Tar ponds activist wants residents moved |
By TERA CAMUS / Cape Breton Bureau
SYDNEY - Don Deleskie won't throw away his rubber boots yet.
The grassroots environmentalist, who jumped into the toxic Sydney tar ponds
several years ago to protest the snail's pace of the cleanup, stood by the
smelly site Wednesday worrying that his battle isn't over.
"We have to move those people out of this place," he said, pointing to the homes
located a stone's throw away.
"I'm totally disgusted. . . . Government said they're going to do the job right.
And if they're going to do it right, move the people out of harm's way, then
move in there with your Tonka toys and move all the materials you want, for
however long you want."
Government studies have shown that disturbing 700,000 tonnes of toxic chemicals
in the tar ponds or underground at the coke ovens site could be more dangerous
than leaving it due to the volume of volatile gases that could escape into the
air if no controls are put in place.
Neila MacQueen, a nearby homeowner and cancer sufferer, said she doesn't hold
much hope that controls and protecting health will be a top priority given the
history of previous cleanup activities.
"I'd like for them to get a technology that will work and keep people safe," she
said. "I'd like it to be gone so we can get on with our lives."
Others in the community shared the same thoughts.
"It's a great day for Sydney and the area," Liberal House leader Manning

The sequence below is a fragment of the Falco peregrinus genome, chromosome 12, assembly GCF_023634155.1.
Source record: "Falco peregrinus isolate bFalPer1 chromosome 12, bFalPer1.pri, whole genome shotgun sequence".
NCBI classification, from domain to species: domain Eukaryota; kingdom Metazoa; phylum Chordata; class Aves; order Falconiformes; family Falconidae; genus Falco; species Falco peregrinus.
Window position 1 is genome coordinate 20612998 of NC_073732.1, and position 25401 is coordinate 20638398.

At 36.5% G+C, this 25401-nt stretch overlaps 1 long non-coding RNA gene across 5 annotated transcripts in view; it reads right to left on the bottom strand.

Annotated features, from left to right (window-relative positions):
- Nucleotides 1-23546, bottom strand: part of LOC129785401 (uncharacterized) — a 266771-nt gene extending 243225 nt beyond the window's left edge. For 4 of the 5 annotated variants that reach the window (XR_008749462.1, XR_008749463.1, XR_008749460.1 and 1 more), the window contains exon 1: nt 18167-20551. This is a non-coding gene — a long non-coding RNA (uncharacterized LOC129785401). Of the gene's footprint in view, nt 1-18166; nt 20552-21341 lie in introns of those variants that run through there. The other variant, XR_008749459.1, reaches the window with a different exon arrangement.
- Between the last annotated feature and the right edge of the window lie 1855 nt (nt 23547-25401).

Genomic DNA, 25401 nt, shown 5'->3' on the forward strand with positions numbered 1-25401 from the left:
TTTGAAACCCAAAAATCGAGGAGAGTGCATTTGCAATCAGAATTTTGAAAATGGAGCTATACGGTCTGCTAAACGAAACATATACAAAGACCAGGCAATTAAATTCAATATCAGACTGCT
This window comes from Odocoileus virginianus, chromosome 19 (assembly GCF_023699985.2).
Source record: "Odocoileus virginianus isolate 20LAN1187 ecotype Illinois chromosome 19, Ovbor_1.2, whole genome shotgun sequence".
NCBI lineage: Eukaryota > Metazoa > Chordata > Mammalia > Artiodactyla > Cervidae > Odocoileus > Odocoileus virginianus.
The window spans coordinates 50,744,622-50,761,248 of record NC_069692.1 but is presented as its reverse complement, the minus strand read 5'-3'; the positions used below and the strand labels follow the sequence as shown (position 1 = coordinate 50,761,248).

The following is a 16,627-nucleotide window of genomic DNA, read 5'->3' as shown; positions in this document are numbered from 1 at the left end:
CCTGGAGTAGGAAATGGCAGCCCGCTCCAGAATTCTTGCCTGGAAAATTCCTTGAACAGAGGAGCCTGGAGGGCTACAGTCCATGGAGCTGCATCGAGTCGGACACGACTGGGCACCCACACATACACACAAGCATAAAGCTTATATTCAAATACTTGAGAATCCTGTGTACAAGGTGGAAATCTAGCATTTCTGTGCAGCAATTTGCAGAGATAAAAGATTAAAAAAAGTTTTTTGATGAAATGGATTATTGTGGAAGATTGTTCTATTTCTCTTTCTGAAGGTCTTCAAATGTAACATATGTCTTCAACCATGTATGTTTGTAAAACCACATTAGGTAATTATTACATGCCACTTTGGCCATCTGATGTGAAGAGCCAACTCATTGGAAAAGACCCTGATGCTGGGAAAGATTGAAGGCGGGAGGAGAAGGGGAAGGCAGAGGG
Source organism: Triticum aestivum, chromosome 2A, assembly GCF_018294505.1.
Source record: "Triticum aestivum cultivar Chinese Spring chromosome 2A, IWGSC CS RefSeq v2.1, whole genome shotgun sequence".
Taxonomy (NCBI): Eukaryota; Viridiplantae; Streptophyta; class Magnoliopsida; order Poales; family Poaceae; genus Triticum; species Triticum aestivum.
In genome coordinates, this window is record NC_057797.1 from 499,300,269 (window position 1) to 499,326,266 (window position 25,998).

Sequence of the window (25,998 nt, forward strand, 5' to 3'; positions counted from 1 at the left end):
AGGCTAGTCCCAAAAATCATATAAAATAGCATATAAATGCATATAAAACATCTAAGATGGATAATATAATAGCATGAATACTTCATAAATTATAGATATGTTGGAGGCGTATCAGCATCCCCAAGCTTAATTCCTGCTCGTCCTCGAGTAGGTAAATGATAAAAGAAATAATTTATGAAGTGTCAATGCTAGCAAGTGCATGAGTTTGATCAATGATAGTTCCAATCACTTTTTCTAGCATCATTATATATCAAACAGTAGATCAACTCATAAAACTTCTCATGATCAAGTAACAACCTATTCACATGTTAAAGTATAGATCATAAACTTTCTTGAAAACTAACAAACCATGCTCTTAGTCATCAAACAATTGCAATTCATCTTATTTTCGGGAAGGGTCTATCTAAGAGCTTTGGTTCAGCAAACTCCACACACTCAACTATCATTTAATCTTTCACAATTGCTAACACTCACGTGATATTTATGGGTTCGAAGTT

MacDonald said. "It's going to create a lot of work and leave the site
esthetically better. . . . There's a will to do this the right way . . . my
dream is to eventually see that site restored."
Conceptual drawings of the cleanup by government show the tar ponds and nearby
coke ovens with lots of trees, grass, walking trails and an 18-hole golf
Sydney-Victoria MP Mark Eyking said the politicians' work is not over and
neither is the community's.
"This is just the crossroads," he said. "We're going to do it right but we need
to keep the feet to the fire."
Sierra Club national president Elizabeth May is also pleased that Ottawa will
follow its stringent environmental screening process to review the project's
design and mandate once they're filed this fall by the province.
"We are particularly pleased that the federal government has listened to the
over 3,000 local residents who asked for an environmental assessment and panel
review of any proposed technology," she said.
"A well-focused assessment will help avoid the sort of wrong choices that have
plagued cleanup in the past."